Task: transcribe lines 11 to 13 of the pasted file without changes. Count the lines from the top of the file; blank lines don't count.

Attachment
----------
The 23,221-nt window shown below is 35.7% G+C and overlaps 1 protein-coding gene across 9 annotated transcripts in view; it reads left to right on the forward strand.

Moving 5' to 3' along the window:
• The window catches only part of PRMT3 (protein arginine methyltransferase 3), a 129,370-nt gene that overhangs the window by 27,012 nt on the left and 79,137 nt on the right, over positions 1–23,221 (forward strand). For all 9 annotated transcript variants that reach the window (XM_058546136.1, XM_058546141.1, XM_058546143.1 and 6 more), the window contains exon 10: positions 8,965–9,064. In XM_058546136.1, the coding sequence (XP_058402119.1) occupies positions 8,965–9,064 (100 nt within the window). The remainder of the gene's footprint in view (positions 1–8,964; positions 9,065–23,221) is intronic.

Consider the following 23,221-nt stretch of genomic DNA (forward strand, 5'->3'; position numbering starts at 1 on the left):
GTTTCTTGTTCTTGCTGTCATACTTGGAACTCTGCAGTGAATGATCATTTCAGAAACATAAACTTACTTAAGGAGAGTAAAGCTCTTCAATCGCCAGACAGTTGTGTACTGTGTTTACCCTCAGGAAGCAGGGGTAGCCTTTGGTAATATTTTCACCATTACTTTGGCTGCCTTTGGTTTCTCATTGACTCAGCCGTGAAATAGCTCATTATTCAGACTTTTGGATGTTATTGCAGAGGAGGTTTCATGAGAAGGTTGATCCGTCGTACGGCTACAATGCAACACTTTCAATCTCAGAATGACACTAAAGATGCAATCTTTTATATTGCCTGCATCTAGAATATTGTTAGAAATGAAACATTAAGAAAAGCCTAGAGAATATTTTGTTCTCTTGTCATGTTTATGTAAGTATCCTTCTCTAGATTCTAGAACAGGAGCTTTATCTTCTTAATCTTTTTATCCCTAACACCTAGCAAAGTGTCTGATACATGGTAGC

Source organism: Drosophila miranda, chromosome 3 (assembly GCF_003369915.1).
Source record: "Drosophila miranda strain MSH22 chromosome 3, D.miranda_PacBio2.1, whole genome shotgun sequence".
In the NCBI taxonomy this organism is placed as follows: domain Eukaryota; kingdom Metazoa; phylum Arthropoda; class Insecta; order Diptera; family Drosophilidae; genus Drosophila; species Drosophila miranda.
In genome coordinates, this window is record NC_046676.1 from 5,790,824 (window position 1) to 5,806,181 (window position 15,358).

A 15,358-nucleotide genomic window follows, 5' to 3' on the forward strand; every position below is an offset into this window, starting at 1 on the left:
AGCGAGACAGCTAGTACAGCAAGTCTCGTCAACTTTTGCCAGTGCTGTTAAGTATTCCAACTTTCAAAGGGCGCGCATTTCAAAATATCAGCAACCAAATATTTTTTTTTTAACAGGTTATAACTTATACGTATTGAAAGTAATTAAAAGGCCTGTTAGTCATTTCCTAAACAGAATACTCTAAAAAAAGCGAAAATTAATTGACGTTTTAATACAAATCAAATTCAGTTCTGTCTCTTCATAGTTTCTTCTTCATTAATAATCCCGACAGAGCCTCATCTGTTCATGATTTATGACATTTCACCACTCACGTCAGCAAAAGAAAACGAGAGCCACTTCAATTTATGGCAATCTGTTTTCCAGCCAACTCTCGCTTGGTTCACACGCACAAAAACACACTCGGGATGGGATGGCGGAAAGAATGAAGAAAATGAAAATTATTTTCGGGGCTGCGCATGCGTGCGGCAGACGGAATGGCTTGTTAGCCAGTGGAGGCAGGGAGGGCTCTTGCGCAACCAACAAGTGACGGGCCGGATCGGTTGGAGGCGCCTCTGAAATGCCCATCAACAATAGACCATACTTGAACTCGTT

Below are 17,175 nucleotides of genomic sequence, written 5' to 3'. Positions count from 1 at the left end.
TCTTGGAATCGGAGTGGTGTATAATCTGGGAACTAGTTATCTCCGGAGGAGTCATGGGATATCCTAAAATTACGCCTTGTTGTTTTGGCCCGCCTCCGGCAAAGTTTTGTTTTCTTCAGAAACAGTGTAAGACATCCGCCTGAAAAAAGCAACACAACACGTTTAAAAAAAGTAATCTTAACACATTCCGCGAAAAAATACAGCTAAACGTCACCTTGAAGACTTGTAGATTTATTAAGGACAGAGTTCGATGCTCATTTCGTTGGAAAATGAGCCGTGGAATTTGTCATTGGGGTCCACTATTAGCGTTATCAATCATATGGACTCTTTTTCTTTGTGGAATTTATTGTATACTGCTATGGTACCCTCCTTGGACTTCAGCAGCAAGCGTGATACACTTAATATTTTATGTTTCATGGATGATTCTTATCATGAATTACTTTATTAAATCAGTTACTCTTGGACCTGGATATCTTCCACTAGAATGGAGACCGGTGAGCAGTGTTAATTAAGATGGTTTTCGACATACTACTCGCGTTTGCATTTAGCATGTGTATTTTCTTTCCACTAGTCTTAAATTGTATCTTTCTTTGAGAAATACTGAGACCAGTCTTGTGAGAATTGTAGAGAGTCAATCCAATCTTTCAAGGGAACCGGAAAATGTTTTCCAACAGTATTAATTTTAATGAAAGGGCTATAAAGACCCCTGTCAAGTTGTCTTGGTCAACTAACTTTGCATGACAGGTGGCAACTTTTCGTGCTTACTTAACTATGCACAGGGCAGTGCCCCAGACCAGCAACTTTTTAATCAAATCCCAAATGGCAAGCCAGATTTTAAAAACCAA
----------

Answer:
AGCGAGACAGCTAGTACAGCAAGTCTCGTCAACTTTTGCCAGTGCTGTTAAGTATTCCAACTTTCAAAGGGCGCGCATTTCAAAATATCAGCAACCAAATATTTTTTTTTTAACAGGTTATAACTTATACGTATTGAAAGTAATTAAAAGGCCTGTTAGTCATTTCCTAAACAGAATACTCTAAAAAAAGCGAAAATTAATTGACGTTTTAATACAAATCAAATTCAGTTCTGTCTCTTCATAGTTTCTTCTTCATTAATAATCCCGACAGAGCCTCATCTGTTCATGATTTATGACATTTCACCACTCACGTCAGCAAAAGAAAACGAGAGCCACTTCAATTTATGGCAATCTGTTTTCCAGCCAACTCTCGCTTGGTTCACACGCACAAAAACACACTCGGGATGGGATGGCGGAAAGAATGAAGAAAATGAAAATTATTTTCGGGGCTGCGCATGCGTGCGGCAGACGGAATGGCTTGTTAGCCAGTGGAGGCAGGGAGGGCTCTTGCGCAACCAACAAGTGACGGGCCGGATCGGTTGGAGGCGCCTCTGAAATGCCCATCAACAATAGACCATACTTGAACTCGTT

Below are 17,175 nucleotides of genomic sequence, written 5' to 3'. Positions count from 1 at the left end.
TCTTGGAATCGGAGTGGTGTATAATCTGGGAACTAGTTATCTCCGGAGGAGTCATGGGATATCCTAAAATTACGCCTTGTTGTTTTGGCCCGCCTCCGGCAAAGTTTTGTTTTCTTCAGAAACAGTGTAAGACATCCGCCTGAAAAAAGCAACACAACACGTTTAAAAAAAGTAATCTTAACACATTCCGCGAAAAAATACAGCTAAACGTCACCTTGAAGACTTGTAGATTTATTAAGGACAGAGTTCGATGCTCATTTCGTTGGAAAATGAGCCGTGGAATTTGTCATTGGGGTCCACTATTAGCGTTATCAATCATATGGACTCTTTTTCTTTGTGGAATTTATTGTATACTGCTATGGTACCCTCCTTGGACTTCAGCAGCAAGCGTGATACACTTAATATTTTATGTTTCATGGATGATTCTTATCATGAATTACTTTATTAAATCAGTTACTCTTGGACCTGGATATCTTCCACTAGAATGGAGACCGGTGAGCAGTGTTAATTAAGATGGTTTTCGACATACTACTCGCGTTTGCATTTAGCATGTGTATTTTCTTTCCACTAGTCTTAAATTGTATCTTTCTTTGAGAAATACTGAGACCAGTCTTGTGAGAATTGTAGAGAGTCAATCCAATCTTTCAAGGGAACCGGAAAATGTTTTCCAACAGTATTAATTTTAATGAAAGGGCTATAAAGACCCCTGTCAAGTTGTCTTGGTCAACTAACTTTGCATGACAGGTGGCAACTTTTCGTGCTTACTTAACTATGCACAGGGCAGTGCCCCAGACCAGCAACTTTTTAATCAAATCCCAAATGGCAAGCCAGATTTTAAAAACCAA